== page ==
Lighting may influence whether you buy products for pleasure or functionality – here’s why

 The effect of ambient lighting plays a role in consumer choices in terms of increasing the appeal of certain products.
Nanyang Technological University

If you ever wondered what made you buy that pair of fancy shoes on a whim which you later regret, science may have answer for you.

It turns out, the effect of ambient lighting plays a role in consumer choices in terms of increasing the appeal of certain products, which shop owners and marketers could work to their advantage.

A recent study by researchers from Singapore’s Nanyang Technological University (NTU) and Northwestern University in the United States showed that dim lighting may influence people to choose pleasurable products over functional ones.

However, the preference for pleasurable or hedonic products is reduced when consumers are reminded of their close ties, such as family and friends, the study found.

The findings were published in the International Journal of Research in Marketing last month after researchers from both universities pinpointed the effect of ambient lighting in making consumer choices through three related studies, said an NTU statement on Monday (April 23).

One of the studies saw 180 participants, who were recruited from an online platform, randomly assigned to dark or well-lit conditions.

They were tasked to make choices: To pick between a competent job candidate and a fun job candidate; a mobile app for work and a mobile app for entertainment; a durable laptop for the home office and a stylish laptop for the home office; and between a documentary drama and a love drama.

Afterwards, the participants answered questions that measured how much they wanted to be true to themselves, which is, making the choices that they really wanted.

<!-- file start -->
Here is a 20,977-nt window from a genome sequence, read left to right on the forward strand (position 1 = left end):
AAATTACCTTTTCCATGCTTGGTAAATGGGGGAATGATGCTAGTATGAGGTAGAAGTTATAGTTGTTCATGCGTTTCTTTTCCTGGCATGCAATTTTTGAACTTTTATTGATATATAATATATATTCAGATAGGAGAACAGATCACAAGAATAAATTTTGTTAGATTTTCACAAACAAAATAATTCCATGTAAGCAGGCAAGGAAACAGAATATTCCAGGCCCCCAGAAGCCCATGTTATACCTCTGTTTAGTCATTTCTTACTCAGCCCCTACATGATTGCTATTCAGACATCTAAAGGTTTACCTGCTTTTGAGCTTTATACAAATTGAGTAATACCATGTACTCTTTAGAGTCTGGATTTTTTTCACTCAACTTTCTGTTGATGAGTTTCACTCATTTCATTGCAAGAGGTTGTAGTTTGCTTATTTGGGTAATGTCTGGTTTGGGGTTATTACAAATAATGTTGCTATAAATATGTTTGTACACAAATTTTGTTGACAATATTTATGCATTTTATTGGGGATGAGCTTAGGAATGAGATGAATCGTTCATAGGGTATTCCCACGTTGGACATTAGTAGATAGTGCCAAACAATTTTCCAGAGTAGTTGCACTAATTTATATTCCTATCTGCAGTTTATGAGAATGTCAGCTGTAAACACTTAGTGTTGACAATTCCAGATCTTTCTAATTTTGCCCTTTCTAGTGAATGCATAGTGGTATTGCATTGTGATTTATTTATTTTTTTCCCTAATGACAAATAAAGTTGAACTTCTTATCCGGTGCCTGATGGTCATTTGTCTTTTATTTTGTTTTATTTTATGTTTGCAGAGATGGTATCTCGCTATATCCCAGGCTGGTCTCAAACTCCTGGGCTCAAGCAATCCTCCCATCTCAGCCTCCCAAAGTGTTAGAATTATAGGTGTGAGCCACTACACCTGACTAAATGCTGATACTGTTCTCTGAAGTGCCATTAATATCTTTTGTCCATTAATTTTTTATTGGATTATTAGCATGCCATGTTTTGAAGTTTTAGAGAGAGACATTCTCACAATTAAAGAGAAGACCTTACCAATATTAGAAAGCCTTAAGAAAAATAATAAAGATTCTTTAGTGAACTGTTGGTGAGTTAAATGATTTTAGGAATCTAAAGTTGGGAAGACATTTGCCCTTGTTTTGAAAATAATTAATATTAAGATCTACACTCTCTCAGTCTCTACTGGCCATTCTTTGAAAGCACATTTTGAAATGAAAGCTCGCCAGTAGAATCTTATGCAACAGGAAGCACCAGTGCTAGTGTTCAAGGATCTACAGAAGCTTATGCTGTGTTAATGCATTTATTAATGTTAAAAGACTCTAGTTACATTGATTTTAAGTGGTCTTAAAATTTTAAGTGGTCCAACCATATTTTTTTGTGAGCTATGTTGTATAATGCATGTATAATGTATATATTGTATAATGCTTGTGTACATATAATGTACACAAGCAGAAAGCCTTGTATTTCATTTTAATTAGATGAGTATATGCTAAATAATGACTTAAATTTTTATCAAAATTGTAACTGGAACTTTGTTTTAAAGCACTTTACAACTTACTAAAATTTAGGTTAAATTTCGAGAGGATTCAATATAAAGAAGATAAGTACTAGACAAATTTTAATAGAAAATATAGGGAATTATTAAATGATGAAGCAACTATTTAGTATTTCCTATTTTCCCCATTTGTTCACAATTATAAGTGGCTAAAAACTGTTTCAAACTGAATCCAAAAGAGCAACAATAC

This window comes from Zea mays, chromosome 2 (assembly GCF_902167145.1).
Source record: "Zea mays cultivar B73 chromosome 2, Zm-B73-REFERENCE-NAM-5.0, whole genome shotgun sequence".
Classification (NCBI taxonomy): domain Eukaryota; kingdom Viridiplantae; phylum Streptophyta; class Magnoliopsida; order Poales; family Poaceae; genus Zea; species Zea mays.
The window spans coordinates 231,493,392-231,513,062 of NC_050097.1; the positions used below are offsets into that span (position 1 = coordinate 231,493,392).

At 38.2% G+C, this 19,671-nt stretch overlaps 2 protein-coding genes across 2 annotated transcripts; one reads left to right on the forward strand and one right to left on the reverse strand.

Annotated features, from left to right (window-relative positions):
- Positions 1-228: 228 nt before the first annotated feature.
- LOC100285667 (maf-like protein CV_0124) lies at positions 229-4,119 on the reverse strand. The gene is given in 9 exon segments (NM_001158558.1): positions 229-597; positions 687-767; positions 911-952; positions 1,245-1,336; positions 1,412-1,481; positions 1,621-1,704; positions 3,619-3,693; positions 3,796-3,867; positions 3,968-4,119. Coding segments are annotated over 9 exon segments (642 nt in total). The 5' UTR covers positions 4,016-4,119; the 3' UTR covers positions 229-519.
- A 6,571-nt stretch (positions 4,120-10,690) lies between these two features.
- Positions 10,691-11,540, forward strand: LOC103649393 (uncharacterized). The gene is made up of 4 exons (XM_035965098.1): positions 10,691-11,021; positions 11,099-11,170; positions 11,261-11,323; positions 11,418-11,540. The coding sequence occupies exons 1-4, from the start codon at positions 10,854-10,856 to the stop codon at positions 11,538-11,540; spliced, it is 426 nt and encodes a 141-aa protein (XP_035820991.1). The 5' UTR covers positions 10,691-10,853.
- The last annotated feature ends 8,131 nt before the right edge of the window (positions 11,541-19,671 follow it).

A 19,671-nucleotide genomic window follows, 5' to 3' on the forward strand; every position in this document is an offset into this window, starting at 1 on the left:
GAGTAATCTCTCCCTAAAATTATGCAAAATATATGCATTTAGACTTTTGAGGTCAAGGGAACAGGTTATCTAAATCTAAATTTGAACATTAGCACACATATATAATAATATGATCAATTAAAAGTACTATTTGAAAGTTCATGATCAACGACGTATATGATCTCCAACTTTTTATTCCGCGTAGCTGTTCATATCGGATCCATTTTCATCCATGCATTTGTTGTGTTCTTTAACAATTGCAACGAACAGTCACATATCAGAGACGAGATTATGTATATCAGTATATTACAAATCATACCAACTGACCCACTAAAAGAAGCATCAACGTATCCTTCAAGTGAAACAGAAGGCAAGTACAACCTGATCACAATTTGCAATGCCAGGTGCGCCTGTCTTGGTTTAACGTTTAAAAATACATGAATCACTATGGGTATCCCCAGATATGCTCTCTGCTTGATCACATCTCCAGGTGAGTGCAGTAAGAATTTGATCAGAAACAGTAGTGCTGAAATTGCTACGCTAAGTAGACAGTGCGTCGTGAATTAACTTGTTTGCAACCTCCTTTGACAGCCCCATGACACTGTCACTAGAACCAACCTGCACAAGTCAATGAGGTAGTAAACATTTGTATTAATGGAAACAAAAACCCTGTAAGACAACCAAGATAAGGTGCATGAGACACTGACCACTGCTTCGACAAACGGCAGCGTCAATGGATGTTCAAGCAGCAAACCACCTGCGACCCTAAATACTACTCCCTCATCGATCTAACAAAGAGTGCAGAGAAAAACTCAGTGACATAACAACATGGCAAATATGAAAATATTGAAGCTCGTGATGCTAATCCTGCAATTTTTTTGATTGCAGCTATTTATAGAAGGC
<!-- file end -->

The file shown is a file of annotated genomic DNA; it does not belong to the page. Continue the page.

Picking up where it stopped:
“Analysis showed that when in darkness, the participants were truer to themselves and followed their heart, with a greater preference for the hedonic option as well,” said assistant professor Irene Huang from NTU’s Nanyang Business School.

Assistant Professor Huang, who does research in sensory marketing and emotions, also said that the results suggest that brighter surroundings may be better if one wants to highlight products prized for their function.

She said: “The potential implication is that shop owners can adjust the store lighting to suit specific marketing campaigns, for example, to emphasise the functional or hedonic aspects of their products.”

Past research implied that people might choose more hedonic options in a darker setting because there’s no one to see and judge their choices.

However the research team’s findings showed that it was the emotional disconnection in darkness, rather than the lack of scrutiny by others, that resulted in a preference for hedonic options.

Assistant Prof Huang also cited other factors which that affect consumer choice.

For example, when a person has been through a situation where they have less control over, such as a traffic jam, he is more likely to buy functional products.

Consumers also tend to just follow their heart when it’s difficult to choose a product, she said.